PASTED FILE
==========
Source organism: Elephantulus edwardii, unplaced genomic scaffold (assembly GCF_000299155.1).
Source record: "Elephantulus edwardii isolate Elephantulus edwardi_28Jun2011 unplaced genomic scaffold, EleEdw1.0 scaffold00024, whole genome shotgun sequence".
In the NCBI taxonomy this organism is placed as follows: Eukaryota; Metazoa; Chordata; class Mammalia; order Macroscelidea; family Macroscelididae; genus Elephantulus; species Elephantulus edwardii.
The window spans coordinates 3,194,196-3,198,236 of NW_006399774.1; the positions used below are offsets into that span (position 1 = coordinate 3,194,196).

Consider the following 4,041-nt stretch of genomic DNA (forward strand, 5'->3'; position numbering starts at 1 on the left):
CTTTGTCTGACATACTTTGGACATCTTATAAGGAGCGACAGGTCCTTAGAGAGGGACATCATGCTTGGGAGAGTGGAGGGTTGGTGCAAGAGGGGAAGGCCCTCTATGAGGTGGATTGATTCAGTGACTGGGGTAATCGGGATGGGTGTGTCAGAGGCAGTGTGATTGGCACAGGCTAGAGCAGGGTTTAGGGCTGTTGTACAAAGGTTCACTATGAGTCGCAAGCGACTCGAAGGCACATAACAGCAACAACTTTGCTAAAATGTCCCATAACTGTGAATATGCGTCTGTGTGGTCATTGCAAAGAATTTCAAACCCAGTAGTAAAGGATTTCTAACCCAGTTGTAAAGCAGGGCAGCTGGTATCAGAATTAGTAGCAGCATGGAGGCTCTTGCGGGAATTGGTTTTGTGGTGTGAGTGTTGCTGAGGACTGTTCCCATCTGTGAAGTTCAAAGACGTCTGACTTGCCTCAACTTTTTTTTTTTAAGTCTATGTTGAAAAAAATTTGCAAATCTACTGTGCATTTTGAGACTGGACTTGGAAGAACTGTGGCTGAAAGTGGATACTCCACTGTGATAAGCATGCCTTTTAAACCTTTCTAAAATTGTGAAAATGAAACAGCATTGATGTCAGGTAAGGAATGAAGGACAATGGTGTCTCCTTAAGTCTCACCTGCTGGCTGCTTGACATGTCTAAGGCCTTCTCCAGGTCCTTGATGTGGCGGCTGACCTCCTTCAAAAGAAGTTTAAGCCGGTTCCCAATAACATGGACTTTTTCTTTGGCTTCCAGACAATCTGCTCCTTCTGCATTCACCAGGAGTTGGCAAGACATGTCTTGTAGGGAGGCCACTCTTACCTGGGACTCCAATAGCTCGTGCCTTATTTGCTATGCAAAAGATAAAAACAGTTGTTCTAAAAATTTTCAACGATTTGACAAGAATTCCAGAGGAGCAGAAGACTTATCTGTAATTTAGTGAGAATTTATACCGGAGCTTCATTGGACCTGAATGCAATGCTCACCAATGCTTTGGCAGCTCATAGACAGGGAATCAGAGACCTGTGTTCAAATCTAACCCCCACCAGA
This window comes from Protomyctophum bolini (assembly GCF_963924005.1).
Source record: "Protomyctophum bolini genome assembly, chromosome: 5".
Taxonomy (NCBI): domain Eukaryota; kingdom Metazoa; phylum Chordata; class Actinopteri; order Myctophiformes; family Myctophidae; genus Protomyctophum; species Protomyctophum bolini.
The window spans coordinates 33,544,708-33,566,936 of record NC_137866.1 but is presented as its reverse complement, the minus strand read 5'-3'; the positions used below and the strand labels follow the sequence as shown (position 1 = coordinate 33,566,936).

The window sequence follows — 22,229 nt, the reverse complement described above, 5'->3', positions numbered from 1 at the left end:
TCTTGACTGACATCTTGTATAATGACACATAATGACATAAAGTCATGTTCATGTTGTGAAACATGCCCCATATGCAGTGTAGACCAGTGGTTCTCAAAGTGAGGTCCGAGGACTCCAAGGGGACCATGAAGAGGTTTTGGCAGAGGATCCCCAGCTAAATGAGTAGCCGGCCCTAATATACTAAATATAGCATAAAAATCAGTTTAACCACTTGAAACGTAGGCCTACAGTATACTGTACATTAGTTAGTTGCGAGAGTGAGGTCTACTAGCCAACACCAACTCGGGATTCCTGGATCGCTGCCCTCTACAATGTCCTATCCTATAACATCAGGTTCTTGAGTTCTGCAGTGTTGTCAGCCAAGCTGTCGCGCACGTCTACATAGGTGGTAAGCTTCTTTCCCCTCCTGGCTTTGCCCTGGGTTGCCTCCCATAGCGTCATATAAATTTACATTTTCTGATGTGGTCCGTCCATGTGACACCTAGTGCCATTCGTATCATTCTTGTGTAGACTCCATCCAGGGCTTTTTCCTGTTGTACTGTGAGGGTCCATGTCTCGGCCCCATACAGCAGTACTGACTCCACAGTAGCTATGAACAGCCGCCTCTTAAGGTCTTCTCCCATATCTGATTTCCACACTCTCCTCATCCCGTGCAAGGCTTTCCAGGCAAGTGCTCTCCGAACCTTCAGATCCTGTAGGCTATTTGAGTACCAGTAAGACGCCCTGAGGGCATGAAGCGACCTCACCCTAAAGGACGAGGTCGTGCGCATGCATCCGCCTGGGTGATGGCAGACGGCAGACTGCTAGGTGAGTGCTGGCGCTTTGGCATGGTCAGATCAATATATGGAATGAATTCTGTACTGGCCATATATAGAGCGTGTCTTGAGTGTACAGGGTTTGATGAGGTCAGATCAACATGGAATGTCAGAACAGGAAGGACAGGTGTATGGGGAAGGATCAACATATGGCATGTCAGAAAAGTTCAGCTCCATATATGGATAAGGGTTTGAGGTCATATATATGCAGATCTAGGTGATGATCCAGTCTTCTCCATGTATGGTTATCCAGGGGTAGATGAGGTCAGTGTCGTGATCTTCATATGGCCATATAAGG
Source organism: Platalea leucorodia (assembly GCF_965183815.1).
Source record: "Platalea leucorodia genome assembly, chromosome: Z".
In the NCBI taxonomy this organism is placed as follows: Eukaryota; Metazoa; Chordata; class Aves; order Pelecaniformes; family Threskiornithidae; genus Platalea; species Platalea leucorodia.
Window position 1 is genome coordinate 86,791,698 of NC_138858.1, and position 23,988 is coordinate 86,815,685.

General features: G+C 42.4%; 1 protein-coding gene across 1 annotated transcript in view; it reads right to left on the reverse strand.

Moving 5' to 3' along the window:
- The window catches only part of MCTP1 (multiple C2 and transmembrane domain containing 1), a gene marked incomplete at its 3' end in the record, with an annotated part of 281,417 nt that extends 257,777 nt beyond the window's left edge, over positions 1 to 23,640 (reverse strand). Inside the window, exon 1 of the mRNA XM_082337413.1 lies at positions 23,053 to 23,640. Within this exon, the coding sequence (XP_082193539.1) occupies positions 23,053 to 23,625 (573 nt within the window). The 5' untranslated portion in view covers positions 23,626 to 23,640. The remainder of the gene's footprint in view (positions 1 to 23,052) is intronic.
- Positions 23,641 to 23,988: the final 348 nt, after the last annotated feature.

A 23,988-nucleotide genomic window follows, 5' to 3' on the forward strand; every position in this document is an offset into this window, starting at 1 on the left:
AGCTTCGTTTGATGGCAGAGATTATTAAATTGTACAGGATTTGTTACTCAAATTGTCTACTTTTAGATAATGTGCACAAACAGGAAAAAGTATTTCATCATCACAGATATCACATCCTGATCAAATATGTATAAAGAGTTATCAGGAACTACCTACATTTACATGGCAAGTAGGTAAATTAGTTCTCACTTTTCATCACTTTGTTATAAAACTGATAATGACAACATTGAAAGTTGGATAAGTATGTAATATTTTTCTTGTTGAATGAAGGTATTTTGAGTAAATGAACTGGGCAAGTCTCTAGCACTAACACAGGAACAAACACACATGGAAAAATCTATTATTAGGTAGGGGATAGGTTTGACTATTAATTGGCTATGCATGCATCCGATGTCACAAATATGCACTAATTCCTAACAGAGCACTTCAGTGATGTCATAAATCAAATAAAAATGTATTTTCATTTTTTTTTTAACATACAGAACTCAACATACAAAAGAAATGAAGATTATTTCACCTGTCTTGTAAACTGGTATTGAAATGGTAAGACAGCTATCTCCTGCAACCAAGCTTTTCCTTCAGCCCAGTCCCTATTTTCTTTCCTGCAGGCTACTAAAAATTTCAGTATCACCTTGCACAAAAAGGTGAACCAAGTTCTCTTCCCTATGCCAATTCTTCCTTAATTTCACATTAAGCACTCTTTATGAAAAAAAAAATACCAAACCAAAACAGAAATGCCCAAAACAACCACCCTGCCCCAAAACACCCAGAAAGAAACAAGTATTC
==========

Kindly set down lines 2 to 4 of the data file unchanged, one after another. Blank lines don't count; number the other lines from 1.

Source record: "Elephantulus edwardii isolate Elephantulus edwardi_28Jun2011 unplaced genomic scaffold, EleEdw1.0 scaffold00024, whole genome shotgun sequence".
In the NCBI taxonomy this organism is placed as follows: Eukaryota; Metazoa; Chordata; class Mammalia; order Macroscelidea; family Macroscelididae; genus Elephantulus; species Elephantulus edwardii.
The window spans coordinates 3,194,196-3,198,236 of NW_006399774.1; the positions used below are offsets into that span (position 1 = coordinate 3,194,196).